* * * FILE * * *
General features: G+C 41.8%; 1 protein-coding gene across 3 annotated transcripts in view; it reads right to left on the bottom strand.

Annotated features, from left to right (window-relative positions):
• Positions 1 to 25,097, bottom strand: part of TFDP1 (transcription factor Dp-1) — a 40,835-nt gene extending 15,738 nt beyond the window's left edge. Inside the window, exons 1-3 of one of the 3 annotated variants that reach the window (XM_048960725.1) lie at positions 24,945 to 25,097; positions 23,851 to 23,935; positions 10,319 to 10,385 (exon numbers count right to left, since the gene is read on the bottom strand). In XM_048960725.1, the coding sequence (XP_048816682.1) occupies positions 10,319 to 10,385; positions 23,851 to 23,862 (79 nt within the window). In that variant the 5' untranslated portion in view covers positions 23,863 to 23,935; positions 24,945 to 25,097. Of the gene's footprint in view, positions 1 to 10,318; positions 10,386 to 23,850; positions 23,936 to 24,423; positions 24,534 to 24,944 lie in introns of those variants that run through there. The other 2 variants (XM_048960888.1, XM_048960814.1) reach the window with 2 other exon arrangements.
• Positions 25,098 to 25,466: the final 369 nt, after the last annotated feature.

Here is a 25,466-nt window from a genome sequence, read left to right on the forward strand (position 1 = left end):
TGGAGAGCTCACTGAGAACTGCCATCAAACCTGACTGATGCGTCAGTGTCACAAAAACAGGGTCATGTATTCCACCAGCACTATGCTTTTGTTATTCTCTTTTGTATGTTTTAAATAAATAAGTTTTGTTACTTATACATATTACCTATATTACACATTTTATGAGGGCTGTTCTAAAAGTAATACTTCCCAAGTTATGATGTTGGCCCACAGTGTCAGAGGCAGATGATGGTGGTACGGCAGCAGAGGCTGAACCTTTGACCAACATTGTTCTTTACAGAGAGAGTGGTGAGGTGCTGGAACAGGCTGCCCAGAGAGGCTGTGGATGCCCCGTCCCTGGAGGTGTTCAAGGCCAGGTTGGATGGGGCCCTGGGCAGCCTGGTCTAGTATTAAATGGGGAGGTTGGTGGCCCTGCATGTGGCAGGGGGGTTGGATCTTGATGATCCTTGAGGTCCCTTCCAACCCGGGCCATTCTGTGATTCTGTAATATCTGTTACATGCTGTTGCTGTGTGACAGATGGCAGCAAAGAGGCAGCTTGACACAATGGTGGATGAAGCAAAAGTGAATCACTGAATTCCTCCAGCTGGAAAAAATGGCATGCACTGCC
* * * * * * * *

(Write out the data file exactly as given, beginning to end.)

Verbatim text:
General features: G+C 41.8%; 1 protein-coding gene across 3 annotated transcripts in view; it reads right to left on the bottom strand.

Annotated features, from left to right (window-relative positions):
• Positions 1 to 25,097, bottom strand: part of TFDP1 (transcription factor Dp-1) — a 40,835-nt gene extending 15,738 nt beyond the window's left edge. Inside the window, exons 1-3 of one of the 3 annotated variants that reach the window (XM_048960725.1) lie at positions 24,945 to 25,097; positions 23,851 to 23,935; positions 10,319 to 10,385 (exon numbers count right to left, since the gene is read on the bottom strand). In XM_048960725.1, the coding sequence (XP_048816682.1) occupies positions 10,319 to 10,385; positions 23,851 to 23,862 (79 nt within the window). In that variant the 5' untranslated portion in view covers positions 23,863 to 23,935; positions 24,945 to 25,097. Of the gene's footprint in view, positions 1 to 10,318; positions 10,386 to 23,850; positions 23,936 to 24,423; positions 24,534 to 24,944 lie in introns of those variants that run through there. The other 2 variants (XM_048960888.1, XM_048960814.1) reach the window with 2 other exon arrangements.
• Positions 25,098 to 25,466: the final 369 nt, after the last annotated feature.

Here is a 25,466-nt window from a genome sequence, read left to right on the forward strand (position 1 = left end):
TGGAGAGCTCACTGAGAACTGCCATCAAACCTGACTGATGCGTCAGTGTCACAAAAACAGGGTCATGTATTCCACCAGCACTATGCTTTTGTTATTCTCTTTTGTATGTTTTAAATAAATAAGTTTTGTTACTTATACATATTACCTATATTACACATTTTATGAGGGCTGTTCTAAAAGTAATACTTCCCAAGTTATGATGTTGGCCCACAGTGTCAGAGGCAGATGATGGTGGTACGGCAGCAGAGGCTGAACCTTTGACCAACATTGTTCTTTACAGAGAGAGTGGTGAGGTGCTGGAACAGGCTGCCCAGAGAGGCTGTGGATGCCCCGTCCCTGGAGGTGTTCAAGGCCAGGTTGGATGGGGCCCTGGGCAGCCTGGTCTAGTATTAAATGGGGAGGTTGGTGGCCCTGCATGTGGCAGGGGGGTTGGATCTTGATGATCCTTGAGGTCCCTTCCAACCCGGGCCATTCTGTGATTCTGTAATATCTGTTACATGCTGTTGCTGTGTGACAGATGGCAGCAAAGAGGCAGCTTGACACAATGGTGGATGAAGCAAAAGTGAATCACTGAATTCCTCCAGCTGGAAAAAATGGCATGCACTGCC